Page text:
Yu, M., D. M. Rizzo, Donna.Rizzo@subterra.com, D. E. Dougherty, David.Dougherty@subterra.com, XIII International Conference on Computational Methods in Water Resources, June 2529, 2000, Calgary, Alberta, CanadaGroundwater Management Using Numerical Simulation and the Outer Approximation Method for Global Optimization
Karatzas, G.P., karatzas@emba.uvm.edu, and G.F. Pinder, 1993, Water Resources Research, 29(10), pp. 33713378The Solution of Groundwater Quality Management Problems Have NonConvex Feasible Region Using A Cutting Plane Optimization Technique
Karatzas, G.P., karatzas@emba.uvm.edu, and G.F. Pinder, 1996, Water Resources Research, 32(4), pp. 10911100A MultiPeriod Approach for the Solution of Groundwater Management Problems Using the Outer Approximation Method
Karatzas, G.P., karatzas@emba.uvm.edu, A.A. Spiliotopoulos, and G.F. Pinder, 1996, Proceedings of the North American Water and Environment Congress '96, American Society of Civil Engineers.
 Genetic Algorithm
Genetic algorithm mimics the biological evolution based on Darwinist theory (survival of the fittest), where the strongest (or any selected) offspring in a generation are more likely to survive and reproduce. The method starts with a number of possible solutions, referred to as the first generation of the population. Each of the possible solutions is referred to as an individual, then encoded as either binary or realcoded string (called chromosome). For each individual, the objective function is evaluated. During the course of the search, new generations of individuals are reproduced from the old generations through random selection, crossover, and mutation based on certain probabilistic rules. The selection is in favor of those interim solutions with lower objective function values (in a minimization problem). Gradually, the population will evolve toward the optimal solution.
An Integrated Global and Local Optimization Approach for Remediation System Design
Zheng, C. czheng@wgs.geo.ua.edu, and P.P. Wang, 1999, Water Resources Research, 35(1), pp. 137146.Groundwater Resource Management Models: A comparison of Genetic Algorithms and Nonlinear programming
McKinney, D.C., daene_mckinney@mail.utexas.edu, G.B. Gates, and MD. Lin, 1994, Computational Methods in Water Resources X, Peters, A., et al., (eds.), pp. 859  866, Kluwer Academic Publishers, Dordrect, The NetherlandsAquifer Remediation Design: Nonlinear Programming and Genetic Algorithms
McKinney, D.C., daene_mckinney@mail.utexas.edu, G.B. Gates, and MD. Lin, 1994, Proceeding of ASCE Specialty Conference on Water Resources Planning and Management, ASCE, pp. 254257, New York, N.Y.Genetic Algorithm Solution of Groundwater Management Models
McKinney, D.C., daene_mckinney@mail.utexas.edu, and M.D. Lin, 1994, Water Resources Research, 30(6), pp.18971906Genetic Algorithms for the Design of Groundwater Remediation Systems
McKinney, D.C., daene_mckinney@mail.utexas.edu, and MD. Lin, 1996, Proceedings of North American Water and Environment Congress, ASCE, New York, N.Y.Applicability of Genetic Algorithm in Ground Water Simulation and Optimization
Morshed, J. and J.J. Kaluarachchi, jkalu@cc.usu.edu, Proceedings of ModelCARE 96, International Conference on Calibration and Reliability in Ground Water Modeling, Golden, CO, September 1996Enhancements to Genetic Algorithm for Optimal GroundWater Management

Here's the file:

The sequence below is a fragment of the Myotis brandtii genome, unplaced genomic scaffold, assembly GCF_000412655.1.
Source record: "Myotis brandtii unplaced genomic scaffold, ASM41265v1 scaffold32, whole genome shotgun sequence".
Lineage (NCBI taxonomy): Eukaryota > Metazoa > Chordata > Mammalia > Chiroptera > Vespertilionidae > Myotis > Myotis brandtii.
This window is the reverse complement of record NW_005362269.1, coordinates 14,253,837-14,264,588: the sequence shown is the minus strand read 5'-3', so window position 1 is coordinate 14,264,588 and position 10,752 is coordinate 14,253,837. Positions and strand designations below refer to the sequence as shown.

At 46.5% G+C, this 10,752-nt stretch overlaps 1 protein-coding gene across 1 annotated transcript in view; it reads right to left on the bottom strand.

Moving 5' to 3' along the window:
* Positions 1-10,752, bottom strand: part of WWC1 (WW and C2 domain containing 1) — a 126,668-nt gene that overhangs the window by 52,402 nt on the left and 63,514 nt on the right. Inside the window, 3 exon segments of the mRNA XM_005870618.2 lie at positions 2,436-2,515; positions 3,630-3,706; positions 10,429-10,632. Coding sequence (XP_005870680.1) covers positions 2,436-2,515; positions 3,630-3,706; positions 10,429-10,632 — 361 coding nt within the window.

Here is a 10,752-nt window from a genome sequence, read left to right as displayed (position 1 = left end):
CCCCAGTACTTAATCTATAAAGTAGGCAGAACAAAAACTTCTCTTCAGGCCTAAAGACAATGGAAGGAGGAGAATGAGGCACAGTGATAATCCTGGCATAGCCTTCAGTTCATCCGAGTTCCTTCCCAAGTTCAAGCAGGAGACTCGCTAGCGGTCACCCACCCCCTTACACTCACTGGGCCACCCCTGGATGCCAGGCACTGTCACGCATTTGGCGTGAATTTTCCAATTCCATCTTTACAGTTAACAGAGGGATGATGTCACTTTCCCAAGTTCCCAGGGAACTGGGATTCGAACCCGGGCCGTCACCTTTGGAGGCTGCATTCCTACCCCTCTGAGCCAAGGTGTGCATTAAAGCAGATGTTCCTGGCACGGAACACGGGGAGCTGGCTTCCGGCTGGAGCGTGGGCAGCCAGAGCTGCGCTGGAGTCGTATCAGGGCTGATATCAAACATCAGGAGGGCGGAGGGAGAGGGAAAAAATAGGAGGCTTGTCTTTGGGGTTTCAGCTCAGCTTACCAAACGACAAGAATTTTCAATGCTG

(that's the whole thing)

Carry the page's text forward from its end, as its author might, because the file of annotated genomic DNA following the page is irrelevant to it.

Morshed, J. and J.J. Kaluarachchi, jkalu@cc.usu.edu, 2000, Journal of Hydrologic Engineering, 5(1): pp: 6773MultiObjective DecisionMaking for Environmental Remediation
Alex Mayer^{1}, Jeff Horn^{2}, Carl Enfield^{3} Michigan Technological University^{1}, Northern Michigan University^{2}, US EPA^{3}. 2002.
 SOMOS
SOMOS has been developed by Dr. Richard Peralta, the Systems Simulation and Optimization Laboratory (SS/OL) of Utah State University, and HydroGeoSystems Group. SOMOS is a powerful, broadly applicable, and adaptable family of Simulation/Optimization (S/O) modules for hydraulic and transport optimization. SOMOS can be used to optimize cleanup and containment of any plume that can be modeled by MODFLOW and MT3DMS. SOMOS employs wide ranges of constraints and objective functions (maximize mass removal, minimize mass remaining, minimize maximum concentration remaining, minimize cost and many others). SOMOS includes genetic algorithm linked with tabu search, simulated annealing linked with tabu search, artificial neural network (ANN), and response function options. SOMOS has been used on many sites, all successfully. All pump and treat systems constructed based on SOMOS designs have operated successfully and per design. At: http://www.usurf.org/units/wdl you will be able to find directions to the most recent SOMOSWEB updates and additional references.
Aly, A.H. and R.C. Peralta. 1999. Optimal design of aquifer clean up systems under uncertainty using a neural network and a genetic algorithm. Water Resources Research, 15(8):25232532.
Peralta, R. C. 2001. Remediation sim./opt. demonstrations. In Proceedings of MODFLOW and Other Modeling Odysseys. 2001. Eds, Seo, Poeter, Zheng and Poeter, Pub. IGWMC. p. 651657.
Peralta, R. C. 2001. Simulation/optimization applications and software for optimal groundwater and conjunctive water management In Proc. MODFLOW and Other Modeling Odysseys 2001. (ed. by Seo, et al.), Pub. IGWMC, Golden, CO. p. 691694.
Peralta, R. C., Kalwij, I. M. and S. Wu. 2003. Practical simulation/optimization modeling for groundwater quality and quantity man. In MODFLOW & More 2003: Understanding through Modeling. (ed. by Poeter, et al.) IGWMC, Golden, CO. p 784788.
Peralta, R. C. 2003. SOMOS Simulation/Optimization Modeling System. In Proceedings, MODFLOW and More 2003: Understanding through Modeling. 819823.
Peralta, R. C., Kalwij, I. M. and B. Timani. 2004. Optimizing complex plume pump and treat systems for Blaine Naval Ammunition Depot, Nebraska. In Proceedings of EWRI 2004 World Congress. Am. Soc. Civil Eng. 7 p.
Systems Simulation/Optimization Laboratory and HydroGeoSystems Group. 2001. Simulation/Optimization MOdeling System (SOMOS)users manual. SS/OL, Dept. of Biological and Irrigation Engineering, Utah State University, Logan, Utah. 457 p.
For additional references go to: http://www.usurf.org/units/wdl